Cloudflare TV

🎂 RBAC for Every Plan

Presented by Garrett Galow, Joseph So
Originally aired on 

Join Cloudflare's Director, Product Management Garrett Galow and Product Manager Joseph So to learn about RBAC for Every Plan.

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Birthday Week

Transcript (Beta)

Hello, everybody. My name is Garrett. I'm a director of product here at Cloudflare.

And thank you for joining us for this Cloudflare TV session to celebrate Claire's 12th birthday year.

Today, we're going to be talking about a very exciting announcement, our back for all.

Or if you're not familiar with the term our roll based access control. Today I'm joined by Joseph.

Joseph, why don't you introduce yourself and tell us a little bit more about what is our role?

What have we actually announced today for all of our customers for Birthday Week?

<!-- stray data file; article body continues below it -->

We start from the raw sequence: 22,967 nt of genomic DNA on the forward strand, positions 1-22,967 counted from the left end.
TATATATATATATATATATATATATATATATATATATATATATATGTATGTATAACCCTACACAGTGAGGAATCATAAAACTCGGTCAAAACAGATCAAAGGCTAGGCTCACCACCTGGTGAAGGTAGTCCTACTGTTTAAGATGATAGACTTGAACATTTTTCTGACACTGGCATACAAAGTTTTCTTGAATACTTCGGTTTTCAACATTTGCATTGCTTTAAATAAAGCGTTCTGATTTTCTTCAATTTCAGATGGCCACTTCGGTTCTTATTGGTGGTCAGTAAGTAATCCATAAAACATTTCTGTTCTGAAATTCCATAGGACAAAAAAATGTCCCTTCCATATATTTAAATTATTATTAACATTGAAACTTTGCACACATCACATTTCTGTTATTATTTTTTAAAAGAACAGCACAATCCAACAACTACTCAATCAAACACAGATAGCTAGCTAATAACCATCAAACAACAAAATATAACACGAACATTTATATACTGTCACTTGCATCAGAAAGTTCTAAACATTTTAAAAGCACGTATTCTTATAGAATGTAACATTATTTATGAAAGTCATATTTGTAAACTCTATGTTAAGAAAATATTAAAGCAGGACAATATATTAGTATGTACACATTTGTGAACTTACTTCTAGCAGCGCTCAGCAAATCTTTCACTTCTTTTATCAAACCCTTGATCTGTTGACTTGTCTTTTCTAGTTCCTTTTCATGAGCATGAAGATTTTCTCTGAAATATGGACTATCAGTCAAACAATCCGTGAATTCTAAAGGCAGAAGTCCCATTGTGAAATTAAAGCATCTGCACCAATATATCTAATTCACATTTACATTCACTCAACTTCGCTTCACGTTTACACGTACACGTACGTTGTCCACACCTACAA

Hi, I'm Joseph, so I'm a product manager at Cloudflare and our back for all is making role based access or the ability to assign roles available for all accounts across every plan.

What we're what we really wanted to do here is enhance security for everyone.

And where these roles have been available primarily for enterprise customers for a while, they are now being released to our free and PAYGO customers.

That is awesome.

Obviously Clever wants to make the internet better.

We want to make sure that all of our customers and the Internet is more secure.

Part of that is ensuring that if you're using Cloudflare, Cloudflare itself is more secure for you, and so giving you more control over who has access to what in your account obviously helps us to achieve that goal.

Joseph, for those that might be a bit unfamiliar with identity access management, rule based access control, can you kind of sort of start us at the most basic level, like what, identity access management?